Reindex Elasticsearch data with zero downtime

Tram Ho

Elasticsearch is a great search engine for any project that wants to apply search functionality to their products, with features like near-realtime search, auto-complete, suggestion, and so on. distributed search system architecture, can be easily scaling, failing handle.

However, along with its powerful features, Elasticsearch also has a number of points that we have to trade in to use it, such as: an index once in operation and having many documents cannot. change the data type of a given field, it’s hard to change the structure as well as the number of shards in case we want to maximize our system.

When we want to do one of the above, the only way we can do it is to reindex all our data to a new index. This can be done with insignificant amounts of data, but if your system works in production and has a large amount of text search ~ data ~ more than 100MiB and about 1 million documents, then That is, reindex data from relational databases to ES, or even reindex directly from ES is also a big challenge.

So in this article, let’s learn a method “reindex zero-downtime”, the article is referenced at: -index-without-downtime-168363829ea4 .

It is imperative to use index alias for your system

The first and a prerequisite for the reindex process to be light is the use of alias, if you do not know about alias, please refer here .

Simply put, alias is another name for your index. So why do we have to use alias, index name seems to be enough?

  • In the same cluster, when you name your index, that name will not be used again, if you want to reuse that index name, the only thing you can do is to build another cluster and then transfer the data to -> very expensive.
  • If we only use the index name every time we rebuild the index we have to give it a new name, for example:

And with that each time we have to update the code using the new index name, and just looking at the index name is difficult to manage, we sometimes get confused about which index is being used. , which index does not.

  • When using alias, we can give it the most common name and point to the index name we want (the index name can now include a version element or a timestamp to know the current version), for example with kibana dev tool:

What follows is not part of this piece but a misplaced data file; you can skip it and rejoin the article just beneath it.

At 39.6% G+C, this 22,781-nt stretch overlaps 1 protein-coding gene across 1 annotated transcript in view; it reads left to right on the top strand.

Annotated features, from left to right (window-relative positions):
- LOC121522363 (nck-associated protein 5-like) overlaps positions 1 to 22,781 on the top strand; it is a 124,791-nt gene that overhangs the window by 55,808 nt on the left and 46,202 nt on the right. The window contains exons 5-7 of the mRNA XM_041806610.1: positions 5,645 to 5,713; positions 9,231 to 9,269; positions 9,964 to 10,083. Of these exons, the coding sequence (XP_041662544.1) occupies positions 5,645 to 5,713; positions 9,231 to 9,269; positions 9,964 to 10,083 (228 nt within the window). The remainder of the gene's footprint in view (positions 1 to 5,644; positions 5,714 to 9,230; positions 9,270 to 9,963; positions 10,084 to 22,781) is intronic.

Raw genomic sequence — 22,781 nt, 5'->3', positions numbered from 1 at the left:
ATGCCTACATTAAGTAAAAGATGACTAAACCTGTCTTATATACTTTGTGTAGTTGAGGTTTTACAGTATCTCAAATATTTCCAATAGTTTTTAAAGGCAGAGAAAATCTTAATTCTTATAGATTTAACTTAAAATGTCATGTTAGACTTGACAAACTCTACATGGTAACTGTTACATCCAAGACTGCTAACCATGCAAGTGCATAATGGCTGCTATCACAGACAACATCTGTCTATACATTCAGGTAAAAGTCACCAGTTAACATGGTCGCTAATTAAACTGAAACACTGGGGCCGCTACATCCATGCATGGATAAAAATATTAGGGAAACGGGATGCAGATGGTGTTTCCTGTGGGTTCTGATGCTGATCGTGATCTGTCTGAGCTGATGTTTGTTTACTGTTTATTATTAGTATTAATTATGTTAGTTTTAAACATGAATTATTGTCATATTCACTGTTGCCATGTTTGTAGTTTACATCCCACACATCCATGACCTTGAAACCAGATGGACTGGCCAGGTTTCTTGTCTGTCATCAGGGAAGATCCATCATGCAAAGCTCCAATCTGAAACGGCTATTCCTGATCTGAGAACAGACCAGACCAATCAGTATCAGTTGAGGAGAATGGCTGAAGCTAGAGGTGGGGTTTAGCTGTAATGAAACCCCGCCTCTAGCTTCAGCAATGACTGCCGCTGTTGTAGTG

• When we reconstruct a new index article_ver1.1 to optimize article_ver1.0 , the only thing we need to do is re-point the alias to the new index name, in the code we just keep the index which is the name of the alias ( article_production ). .

So, we will use the alias name to communicate between the application and the ES, the alias will point to the old index during the rebuild index. After the reindex is done, we will re-point the alias to the new index and can use the new index normally without having to re-install the application.

Reference diagram uses AWS service, changes in DB will be updated to old index, search is still done normally through old index, new index rebuild in this process.

Don’t use the _reindex API

Although the ES has provided us with the reindex feature, we should not use it as a tool to reindex data. I have also imagined that it would be much better to build reindex mechanism because it is built-in. But the essence of _reindex API is just to give us a snapshot at the moment we call the API and reindex it into the new index, it has two disadvantages:

  • The new index may require data that the old index did not have.
  • Taking a snapshot at call time of API does not guarantee us that the data in the new index will be up-to-date compared to the old index, because during reindex (with zero-downtime) the data will be continuously updated. is the same as the old index, so after reindex is finished, switch to new index, the updated data will be lost.

Of course, using the reference system in the diagram above, the new index will not have the new data updated (because the update is still updating to the old index), so we have to modify our system. A little more to get the data up-to-date.

Update data into index while reindex

In the above system diagram, we can see the presence of 2 aliases, one for write, one for reading.

  • The reindex is done at the new index.
  • When data changes in the DB, it is updated to both the old and the new index.
  • Reading data is still at the old index.
  • After the reindex is done, we will point the read index to the new index -> at the same time to read and write data, this time the data includes the indexed data with the new structure, at the same time. Old data reused from the old index is also up-to-date.

In the reference diagram in the article (referenced link above), we can also see that using a new write alias is also a way to avoid having to fix the code between new index builds.

Applies to applications running Rails and gem searchkick

Recently, in a number of projects I participated in, I also encountered some performance related issues, generally not optimizing the index, the data type of the index and the desire of the projects is also wanting to reindex no downtime. the amount of data is not small.

For a Rails project using gem searchkick, I also tried to demo a process of reindex no downtime and also succeeded. My approach mainly uses overwrite code and some settings, without require to build a lot of lambda code to run by triggering the AWS event, so there won’t be much resource spec increase. But if the project has a large amount of data and may have to change a lot of indexes, recommend that you should still build a standard reindex system as in the reference article above.

If I have a chance, I will update the implementation details in the following article with demo code details.

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Source : Viblo